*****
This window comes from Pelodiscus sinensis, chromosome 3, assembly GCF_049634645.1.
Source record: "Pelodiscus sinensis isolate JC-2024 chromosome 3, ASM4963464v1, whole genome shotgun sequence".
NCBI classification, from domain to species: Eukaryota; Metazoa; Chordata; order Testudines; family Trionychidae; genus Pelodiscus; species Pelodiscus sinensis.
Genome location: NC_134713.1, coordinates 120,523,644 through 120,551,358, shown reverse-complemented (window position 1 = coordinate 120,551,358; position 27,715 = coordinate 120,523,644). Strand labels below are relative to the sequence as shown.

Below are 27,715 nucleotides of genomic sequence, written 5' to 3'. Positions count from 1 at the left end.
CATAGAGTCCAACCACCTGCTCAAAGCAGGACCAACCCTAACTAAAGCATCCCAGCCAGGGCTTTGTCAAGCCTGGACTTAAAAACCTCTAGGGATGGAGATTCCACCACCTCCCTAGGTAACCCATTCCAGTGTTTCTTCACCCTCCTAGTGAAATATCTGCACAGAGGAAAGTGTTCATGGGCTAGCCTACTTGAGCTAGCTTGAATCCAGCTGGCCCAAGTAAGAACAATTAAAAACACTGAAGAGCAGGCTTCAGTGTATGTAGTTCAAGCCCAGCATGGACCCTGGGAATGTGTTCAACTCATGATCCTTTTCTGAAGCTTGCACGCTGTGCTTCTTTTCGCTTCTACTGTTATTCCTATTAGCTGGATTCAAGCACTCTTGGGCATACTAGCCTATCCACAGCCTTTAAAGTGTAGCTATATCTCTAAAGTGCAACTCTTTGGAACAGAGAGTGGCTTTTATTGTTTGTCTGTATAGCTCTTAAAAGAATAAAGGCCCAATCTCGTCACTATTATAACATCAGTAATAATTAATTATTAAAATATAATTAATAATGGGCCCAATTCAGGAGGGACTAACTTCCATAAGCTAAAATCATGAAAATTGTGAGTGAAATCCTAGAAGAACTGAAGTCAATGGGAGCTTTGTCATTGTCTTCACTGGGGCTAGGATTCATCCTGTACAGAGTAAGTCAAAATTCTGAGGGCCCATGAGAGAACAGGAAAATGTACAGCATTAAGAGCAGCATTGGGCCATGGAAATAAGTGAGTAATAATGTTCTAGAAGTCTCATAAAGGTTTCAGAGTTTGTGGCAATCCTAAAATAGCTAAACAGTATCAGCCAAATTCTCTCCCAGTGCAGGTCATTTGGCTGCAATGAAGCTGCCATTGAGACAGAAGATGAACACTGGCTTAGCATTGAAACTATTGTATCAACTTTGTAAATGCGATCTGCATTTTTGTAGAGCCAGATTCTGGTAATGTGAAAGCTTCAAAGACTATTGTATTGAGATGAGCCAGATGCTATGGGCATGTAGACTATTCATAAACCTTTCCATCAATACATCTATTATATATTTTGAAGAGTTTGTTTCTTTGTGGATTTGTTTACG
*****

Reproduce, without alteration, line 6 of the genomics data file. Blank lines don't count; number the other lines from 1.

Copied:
CATAGAGTCCAACCACCTGCTCAAAGCAGGACCAACCCTAACTAAAGCATCCCAGCCAGGGCTTTGTCAAGCCTGGACTTAAAAACCTCTAGGGATGGAGATTCCACCACCTCCCTAGGTAACCCATTCCAGTGTTTCTTCACCCTCCTAGTGAAATATCTGCACAGAGGAAAGTGTTCATGGGCTAGCCTACTTGAGCTAGCTTGAATCCAGCTGGCCCAAGTAAGAACAATTAAAAACACTGAAGAGCAGGCTTCAGTGTATGTAGTTCAAGCCCAGCATGGACCCTGGGAATGTGTTCAACTCATGATCCTTTTCTGAAGCTTGCACGCTGTGCTTCTTTTCGCTTCTACTGTTATTCCTATTAGCTGGATTCAAGCACTCTTGGGCATACTAGCCTATCCACAGCCTTTAAAGTGTAGCTATATCTCTAAAGTGCAACTCTTTGGAACAGAGAGTGGCTTTTATTGTTTGTCTGTATAGCTCTTAAAAGAATAAAGGCCCAATCTCGTCACTATTATAACATCAGTAATAATTAATTATTAAAATATAATTAATAATGGGCCCAATTCAGGAGGGACTAACTTCCATAAGCTAAAATCATGAAAATTGTGAGTGAAATCCTAGAAGAACTGAAGTCAATGGGAGCTTTGTCATTGTCTTCACTGGGGCTAGGATTCATCCTGTACAGAGTAAGTCAAAATTCTGAGGGCCCATGAGAGAACAGGAAAATGTACAGCATTAAGAGCAGCATTGGGCCATGGAAATAAGTGAGTAATAATGTTCTAGAAGTCTCATAAAGGTTTCAGAGTTTGTGGCAATCCTAAAATAGCTAAACAGTATCAGCCAAATTCTCTCCCAGTGCAGGTCATTTGGCTGCAATGAAGCTGCCATTGAGACAGAAGATGAACACTGGCTTAGCATTGAAACTATTGTATCAACTTTGTAAATGCGATCTGCATTTTTGTAGAGCCAGATTCTGGTAATGTGAAAGCTTCAAAGACTATTGTATTGAGATGAGCCAGATGCTATGGGCATGTAGACTATTCATAAACCTTTCCATCAATACATCTATTATATATTTTGAAGAGTTTGTTTCTTTGTGGATTTGTTTACG